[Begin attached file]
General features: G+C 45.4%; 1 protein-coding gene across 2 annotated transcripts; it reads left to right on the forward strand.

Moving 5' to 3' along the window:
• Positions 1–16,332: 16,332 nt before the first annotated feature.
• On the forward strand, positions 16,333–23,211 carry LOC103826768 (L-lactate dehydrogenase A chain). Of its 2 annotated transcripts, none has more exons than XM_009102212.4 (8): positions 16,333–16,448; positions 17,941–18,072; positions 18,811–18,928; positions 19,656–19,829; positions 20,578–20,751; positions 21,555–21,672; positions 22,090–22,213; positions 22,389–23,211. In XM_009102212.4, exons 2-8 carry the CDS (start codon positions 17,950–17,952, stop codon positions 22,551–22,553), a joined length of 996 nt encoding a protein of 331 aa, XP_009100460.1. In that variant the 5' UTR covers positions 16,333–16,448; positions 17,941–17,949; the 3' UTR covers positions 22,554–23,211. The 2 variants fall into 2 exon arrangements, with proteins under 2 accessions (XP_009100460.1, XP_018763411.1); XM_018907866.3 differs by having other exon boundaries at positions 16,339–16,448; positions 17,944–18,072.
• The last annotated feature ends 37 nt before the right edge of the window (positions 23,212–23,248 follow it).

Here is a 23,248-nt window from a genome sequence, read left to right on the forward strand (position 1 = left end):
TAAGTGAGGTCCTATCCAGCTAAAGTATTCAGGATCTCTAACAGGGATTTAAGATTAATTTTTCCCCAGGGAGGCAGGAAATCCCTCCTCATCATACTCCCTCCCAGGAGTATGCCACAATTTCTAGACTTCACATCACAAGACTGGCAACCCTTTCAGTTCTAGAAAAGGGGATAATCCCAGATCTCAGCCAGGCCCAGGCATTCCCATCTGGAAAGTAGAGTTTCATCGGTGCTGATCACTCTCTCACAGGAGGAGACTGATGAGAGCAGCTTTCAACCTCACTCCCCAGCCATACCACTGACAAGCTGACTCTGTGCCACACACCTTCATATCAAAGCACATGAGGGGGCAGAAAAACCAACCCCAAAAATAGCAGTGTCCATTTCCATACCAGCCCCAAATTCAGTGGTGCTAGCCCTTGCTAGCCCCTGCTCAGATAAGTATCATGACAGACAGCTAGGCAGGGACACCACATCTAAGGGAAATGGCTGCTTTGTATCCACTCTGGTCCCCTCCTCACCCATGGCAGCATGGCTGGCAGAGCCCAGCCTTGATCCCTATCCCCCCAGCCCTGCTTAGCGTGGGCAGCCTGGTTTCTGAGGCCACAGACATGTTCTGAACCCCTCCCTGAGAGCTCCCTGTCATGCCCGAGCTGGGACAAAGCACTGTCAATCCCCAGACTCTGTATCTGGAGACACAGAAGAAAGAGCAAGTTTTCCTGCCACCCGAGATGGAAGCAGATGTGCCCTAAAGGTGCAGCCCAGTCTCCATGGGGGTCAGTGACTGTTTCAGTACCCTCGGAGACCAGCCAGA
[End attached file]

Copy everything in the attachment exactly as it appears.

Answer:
General features: G+C 45.4%; 1 protein-coding gene across 2 annotated transcripts; it reads left to right on the forward strand.

Moving 5' to 3' along the window:
• Positions 1–16,332: 16,332 nt before the first annotated feature.
• On the forward strand, positions 16,333–23,211 carry LOC103826768 (L-lactate dehydrogenase A chain). Of its 2 annotated transcripts, none has more exons than XM_009102212.4 (8): positions 16,333–16,448; positions 17,941–18,072; positions 18,811–18,928; positions 19,656–19,829; positions 20,578–20,751; positions 21,555–21,672; positions 22,090–22,213; positions 22,389–23,211. In XM_009102212.4, exons 2-8 carry the CDS (start codon positions 17,950–17,952, stop codon positions 22,551–22,553), a joined length of 996 nt encoding a protein of 331 aa, XP_009100460.1. In that variant the 5' UTR covers positions 16,333–16,448; positions 17,941–17,949; the 3' UTR covers positions 22,554–23,211. The 2 variants fall into 2 exon arrangements, with proteins under 2 accessions (XP_009100460.1, XP_018763411.1); XM_018907866.3 differs by having other exon boundaries at positions 16,339–16,448; positions 17,944–18,072.
• The last annotated feature ends 37 nt before the right edge of the window (positions 23,212–23,248 follow it).

Here is a 23,248-nt window from a genome sequence, read left to right on the forward strand (position 1 = left end):
TAAGTGAGGTCCTATCCAGCTAAAGTATTCAGGATCTCTAACAGGGATTTAAGATTAATTTTTCCCCAGGGAGGCAGGAAATCCCTCCTCATCATACTCCCTCCCAGGAGTATGCCACAATTTCTAGACTTCACATCACAAGACTGGCAACCCTTTCAGTTCTAGAAAAGGGGATAATCCCAGATCTCAGCCAGGCCCAGGCATTCCCATCTGGAAAGTAGAGTTTCATCGGTGCTGATCACTCTCTCACAGGAGGAGACTGATGAGAGCAGCTTTCAACCTCACTCCCCAGCCATACCACTGACAAGCTGACTCTGTGCCACACACCTTCATATCAAAGCACATGAGGGGGCAGAAAAACCAACCCCAAAAATAGCAGTGTCCATTTCCATACCAGCCCCAAATTCAGTGGTGCTAGCCCTTGCTAGCCCCTGCTCAGATAAGTATCATGACAGACAGCTAGGCAGGGACACCACATCTAAGGGAAATGGCTGCTTTGTATCCACTCTGGTCCCCTCCTCACCCATGGCAGCATGGCTGGCAGAGCCCAGCCTTGATCCCTATCCCCCCAGCCCTGCTTAGCGTGGGCAGCCTGGTTTCTGAGGCCACAGACATGTTCTGAACCCCTCCCTGAGAGCTCCCTGTCATGCCCGAGCTGGGACAAAGCACTGTCAATCCCCAGACTCTGTATCTGGAGACACAGAAGAAAGAGCAAGTTTTCCTGCCACCCGAGATGGAAGCAGATGTGCCCTAAAGGTGCAGCCCAGTCTCCATGGGGGTCAGTGACTGTTTCAGTACCCTCGGAGACCAGCCAGA